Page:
Living on the west side of the Cascades in Washington, it’s very different from the rest of the state. Here, one has the impression of rain, water, evergreens, and mountains (when you’re not in the cities and traffic, that is). East of the Cascades is farmland, sage-scrub, desert, and ranchland. So when I recently got a job conducting a mediation related to the Hanford Nuclear Reservation, I looked forward to traveling to interview all the natural resource trustee agencies and tribes, scattered around eastern Washington, Oregon, and Idaho. Even if it is August…
I spent part of my childhood summers in the area around Spokane, Cheney, and Pullman. I have memories of hot summers with the cousins, playing at the lake house (Loon Lake), flat land, fields of grass and cicadas singing at night, oiled roads shimmering in the heat. But that’s about it as far as my previous experiences in the area.
Richland was my first stop. One actually flies into Pasco in the Tri-Cities, and I was amused by certain impressions of the city and my hotel, which revealed a rather strong engineering-dominated presence. The very first building behind the “Welcome to Pasco” sign is the CH2M Hill Technology Education Center – one of Hanford’s major contractors. The hotel had conference rooms with names like “Design Room” and “Project Room.” And then there was the Federal Building in downtown Richland, which houses the Dept. of Energy among others. I wondered why they didn’t think I would need directions, but it is the only tall building in the city. And the procedures to get in for just a very short meeting are, shall we say, arcane and intrusive.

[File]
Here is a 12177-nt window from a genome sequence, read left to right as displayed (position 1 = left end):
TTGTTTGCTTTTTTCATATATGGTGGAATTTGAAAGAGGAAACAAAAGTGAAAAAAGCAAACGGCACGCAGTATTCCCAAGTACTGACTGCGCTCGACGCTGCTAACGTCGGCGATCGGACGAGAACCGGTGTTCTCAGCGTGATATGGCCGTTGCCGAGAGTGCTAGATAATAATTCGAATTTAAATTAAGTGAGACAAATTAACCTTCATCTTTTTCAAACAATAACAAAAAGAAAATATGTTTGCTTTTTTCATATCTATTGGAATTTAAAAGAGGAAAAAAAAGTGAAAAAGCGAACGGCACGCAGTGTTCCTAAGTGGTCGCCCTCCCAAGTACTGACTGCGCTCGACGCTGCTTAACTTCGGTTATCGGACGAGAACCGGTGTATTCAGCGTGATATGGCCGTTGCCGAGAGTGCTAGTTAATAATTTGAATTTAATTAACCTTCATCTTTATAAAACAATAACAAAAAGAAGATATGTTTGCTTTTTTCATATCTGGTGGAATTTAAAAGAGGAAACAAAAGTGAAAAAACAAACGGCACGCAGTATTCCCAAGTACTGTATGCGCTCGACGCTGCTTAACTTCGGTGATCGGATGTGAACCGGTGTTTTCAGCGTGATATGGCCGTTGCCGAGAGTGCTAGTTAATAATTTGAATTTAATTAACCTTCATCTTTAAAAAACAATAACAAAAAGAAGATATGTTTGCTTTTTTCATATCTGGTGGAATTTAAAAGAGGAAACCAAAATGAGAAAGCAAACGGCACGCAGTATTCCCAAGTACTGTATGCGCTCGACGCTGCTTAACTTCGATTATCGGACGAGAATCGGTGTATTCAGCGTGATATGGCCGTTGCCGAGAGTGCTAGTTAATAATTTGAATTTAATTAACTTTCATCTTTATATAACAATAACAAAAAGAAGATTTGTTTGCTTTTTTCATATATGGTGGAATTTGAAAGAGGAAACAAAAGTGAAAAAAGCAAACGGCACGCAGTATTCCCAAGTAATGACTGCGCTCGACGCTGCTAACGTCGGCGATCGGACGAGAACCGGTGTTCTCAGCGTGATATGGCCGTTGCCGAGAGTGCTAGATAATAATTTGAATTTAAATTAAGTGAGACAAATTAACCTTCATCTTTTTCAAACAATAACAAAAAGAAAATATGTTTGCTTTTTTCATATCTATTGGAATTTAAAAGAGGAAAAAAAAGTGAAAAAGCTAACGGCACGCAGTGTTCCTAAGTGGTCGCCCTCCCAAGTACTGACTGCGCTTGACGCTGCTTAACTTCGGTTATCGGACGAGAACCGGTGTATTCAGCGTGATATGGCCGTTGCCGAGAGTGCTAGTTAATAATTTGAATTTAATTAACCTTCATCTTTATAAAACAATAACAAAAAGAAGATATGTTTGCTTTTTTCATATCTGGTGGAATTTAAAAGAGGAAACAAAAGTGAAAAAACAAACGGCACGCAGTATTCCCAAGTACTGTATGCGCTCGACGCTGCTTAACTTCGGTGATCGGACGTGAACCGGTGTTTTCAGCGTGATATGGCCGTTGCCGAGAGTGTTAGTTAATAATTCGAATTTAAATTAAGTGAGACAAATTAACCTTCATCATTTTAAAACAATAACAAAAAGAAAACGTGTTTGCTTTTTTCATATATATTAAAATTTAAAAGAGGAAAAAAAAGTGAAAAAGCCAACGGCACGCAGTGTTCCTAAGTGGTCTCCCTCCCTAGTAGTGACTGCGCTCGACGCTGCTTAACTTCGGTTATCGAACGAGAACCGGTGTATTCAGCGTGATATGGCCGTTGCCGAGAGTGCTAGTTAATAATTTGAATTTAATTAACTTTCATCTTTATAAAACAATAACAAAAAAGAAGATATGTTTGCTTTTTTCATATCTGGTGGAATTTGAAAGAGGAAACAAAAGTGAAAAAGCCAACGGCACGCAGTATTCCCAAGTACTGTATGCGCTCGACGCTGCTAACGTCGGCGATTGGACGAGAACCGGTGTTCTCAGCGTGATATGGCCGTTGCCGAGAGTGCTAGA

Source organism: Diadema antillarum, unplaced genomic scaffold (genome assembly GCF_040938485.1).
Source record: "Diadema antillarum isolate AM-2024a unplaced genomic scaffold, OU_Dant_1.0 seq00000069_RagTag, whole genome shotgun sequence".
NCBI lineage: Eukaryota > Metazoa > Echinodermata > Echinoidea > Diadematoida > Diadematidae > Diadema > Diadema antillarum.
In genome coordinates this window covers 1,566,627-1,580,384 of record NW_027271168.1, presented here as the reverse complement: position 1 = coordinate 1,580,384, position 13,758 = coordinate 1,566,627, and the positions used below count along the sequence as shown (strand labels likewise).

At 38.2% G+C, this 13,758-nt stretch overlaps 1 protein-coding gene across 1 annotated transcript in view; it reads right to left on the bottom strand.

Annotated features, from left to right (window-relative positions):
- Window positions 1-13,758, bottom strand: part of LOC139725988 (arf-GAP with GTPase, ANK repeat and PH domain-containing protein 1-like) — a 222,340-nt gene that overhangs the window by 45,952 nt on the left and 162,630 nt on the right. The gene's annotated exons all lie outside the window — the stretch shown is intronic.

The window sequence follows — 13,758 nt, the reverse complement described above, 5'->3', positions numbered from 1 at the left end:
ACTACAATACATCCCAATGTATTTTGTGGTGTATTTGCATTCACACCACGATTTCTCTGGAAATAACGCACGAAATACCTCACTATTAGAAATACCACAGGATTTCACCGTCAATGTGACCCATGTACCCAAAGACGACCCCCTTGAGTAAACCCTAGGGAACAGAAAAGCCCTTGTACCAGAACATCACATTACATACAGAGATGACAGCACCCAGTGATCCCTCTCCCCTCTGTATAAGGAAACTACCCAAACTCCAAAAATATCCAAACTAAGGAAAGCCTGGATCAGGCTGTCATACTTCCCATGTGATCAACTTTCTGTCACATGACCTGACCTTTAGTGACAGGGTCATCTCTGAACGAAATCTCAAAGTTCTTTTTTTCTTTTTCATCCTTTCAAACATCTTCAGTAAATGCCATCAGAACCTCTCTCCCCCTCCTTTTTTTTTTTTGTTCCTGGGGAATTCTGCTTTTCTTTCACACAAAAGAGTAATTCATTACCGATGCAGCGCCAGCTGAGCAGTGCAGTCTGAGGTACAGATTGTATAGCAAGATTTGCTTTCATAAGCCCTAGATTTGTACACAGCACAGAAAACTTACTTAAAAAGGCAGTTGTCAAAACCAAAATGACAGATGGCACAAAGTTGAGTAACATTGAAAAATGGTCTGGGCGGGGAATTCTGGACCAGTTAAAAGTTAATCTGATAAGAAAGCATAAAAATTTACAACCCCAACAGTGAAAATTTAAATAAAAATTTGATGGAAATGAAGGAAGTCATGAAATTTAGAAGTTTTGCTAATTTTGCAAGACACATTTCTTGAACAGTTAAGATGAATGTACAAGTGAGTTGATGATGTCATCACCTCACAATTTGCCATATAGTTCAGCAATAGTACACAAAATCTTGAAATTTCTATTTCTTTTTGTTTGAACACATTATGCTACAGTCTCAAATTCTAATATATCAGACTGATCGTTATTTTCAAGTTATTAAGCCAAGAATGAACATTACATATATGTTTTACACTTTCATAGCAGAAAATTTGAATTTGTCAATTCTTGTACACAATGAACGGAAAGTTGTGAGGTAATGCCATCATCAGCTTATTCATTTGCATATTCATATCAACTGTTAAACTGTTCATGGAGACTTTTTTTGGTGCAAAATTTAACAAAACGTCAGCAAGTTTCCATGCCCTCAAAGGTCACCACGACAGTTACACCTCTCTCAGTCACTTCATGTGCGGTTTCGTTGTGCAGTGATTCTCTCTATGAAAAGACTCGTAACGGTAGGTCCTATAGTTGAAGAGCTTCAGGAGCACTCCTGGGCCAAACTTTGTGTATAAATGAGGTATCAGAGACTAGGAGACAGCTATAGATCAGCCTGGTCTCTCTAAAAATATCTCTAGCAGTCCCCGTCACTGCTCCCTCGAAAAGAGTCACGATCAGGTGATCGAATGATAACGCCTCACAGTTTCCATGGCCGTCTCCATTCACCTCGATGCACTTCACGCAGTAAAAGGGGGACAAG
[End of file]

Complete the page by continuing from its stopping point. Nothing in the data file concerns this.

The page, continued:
Next stop was Lewiston, Idaho, en route to the Nez Perce Reservation. The woman in the seat next to me said something about how with the heat and the Potlatch, Lewiston was sure to smell terrible. I couldn’t figure out what she meant – in my experience, a Potlatch would be a tribal gathering, some kind of ceremony or celebration, with feasting, gifts, and dancing. In Lewiston, as I was soon to discover, it is a pulp mill, squatting like a behemoth on the Clearwater River. Not exactly a giver of gifts, at least not any kind you’d want to receive. The less said about the Red Lion I stayed at there, the better. Never go there.
The Nez Perce Reservation, on the other hand, was scenic and interesting from a landscape point of view. I really wished I could have stayed and visited longer, seen more of the countryside. Alas, I had to leave as soon as our morning meeting was concluded and drive to Spokane for an afternoon meeting. This drive, about 2 hours long, surprised me, as it was nothing like my memory of Spokane or the areas around it.
This is called the Palouse area of farmland, and it is visually stunning. The hills roll in waves, and the farmland seems plowed in unpredictable undulating patterns. At this time of year, rich brown fully plowed earth contrasted with the tan of wheat stubble on some fields, and golden wheat on others, and pale green on yet others, in ever-shifting patterns as you drive through it. Beautiful. And getting near Spokane I was surprised to see the ponderosa hills I was driving through – so unlike what I remembered as a child. As I flew back to Oregon, I did see the flat land I remembered – more to the west.
Visual memories of new places, and a better understanding of how the Nez Perce and others relate to the land there – the real gifts I received on this trip.